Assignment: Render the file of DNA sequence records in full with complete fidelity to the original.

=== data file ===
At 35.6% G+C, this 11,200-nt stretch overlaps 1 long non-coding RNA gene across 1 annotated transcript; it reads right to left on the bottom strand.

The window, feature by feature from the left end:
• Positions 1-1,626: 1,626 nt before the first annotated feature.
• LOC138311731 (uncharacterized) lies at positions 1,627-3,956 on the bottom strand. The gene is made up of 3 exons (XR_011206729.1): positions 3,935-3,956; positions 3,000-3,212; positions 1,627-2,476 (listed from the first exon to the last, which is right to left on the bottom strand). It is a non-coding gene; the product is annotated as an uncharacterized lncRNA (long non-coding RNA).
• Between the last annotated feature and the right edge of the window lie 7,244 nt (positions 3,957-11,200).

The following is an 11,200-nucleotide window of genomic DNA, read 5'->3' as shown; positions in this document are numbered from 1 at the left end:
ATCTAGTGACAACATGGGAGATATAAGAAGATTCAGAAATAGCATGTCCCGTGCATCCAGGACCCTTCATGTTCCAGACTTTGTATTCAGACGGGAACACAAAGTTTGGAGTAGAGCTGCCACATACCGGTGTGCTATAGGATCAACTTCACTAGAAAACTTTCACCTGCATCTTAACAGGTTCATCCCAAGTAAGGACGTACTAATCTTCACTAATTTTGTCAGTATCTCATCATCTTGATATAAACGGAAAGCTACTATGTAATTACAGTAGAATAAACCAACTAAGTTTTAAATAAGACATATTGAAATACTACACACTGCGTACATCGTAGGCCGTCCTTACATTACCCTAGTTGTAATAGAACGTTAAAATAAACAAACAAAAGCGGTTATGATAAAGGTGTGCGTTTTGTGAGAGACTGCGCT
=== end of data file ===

At 35.6% G+C, this 11,200-nt stretch overlaps 1 long non-coding RNA gene across 1 annotated transcript; it reads right to left on the bottom strand.

The window, feature by feature from the left end:
• Positions 1-1,626: 1,626 nt before the first annotated feature.
• LOC138311731 (uncharacterized) lies at positions 1,627-3,956 on the bottom strand. The gene is made up of 3 exons (XR_011206729.1): positions 3,935-3,956; positions 3,000-3,212; positions 1,627-2,476 (listed from the first exon to the last, which is right to left on the bottom strand). It is a non-coding gene; the product is annotated as an uncharacterized lncRNA (long non-coding RNA).
• Between the last annotated feature and the right edge of the window lie 7,244 nt (positions 3,957-11,200).

The following is an 11,200-nucleotide window of genomic DNA, read 5'->3' as shown; positions in this document are numbered from 1 at the left end:
ATCTAGTGACAACATGGGAGATATAAGAAGATTCAGAAATAGCATGTCCCGTGCATCCAGGACCCTTCATGTTCCAGACTTTGTATTCAGACGGGAACACAAAGTTTGGAGTAGAGCTGCCACATACCGGTGTGCTATAGGATCAACTTCACTAGAAAACTTTCACCTGCATCTTAACAGGTTCATCCCAAGTAAGGACGTACTAATCTTCACTAATTTTGTCAGTATCTCATCATCTTGATATAAACGGAAAGCTACTATGTAATTACAGTAGAATAAACCAACTAAGTTTTAAATAAGACATATTGAAATACTACACACTGCGTACATCGTAGGCCGTCCTTACATTACCCTAGTTGTAATAGAACGTTAAAATAAACAAACAAAAGCGGTTATGATAAAGGTGTGCGTTTTGTGAGAGACTGCGCT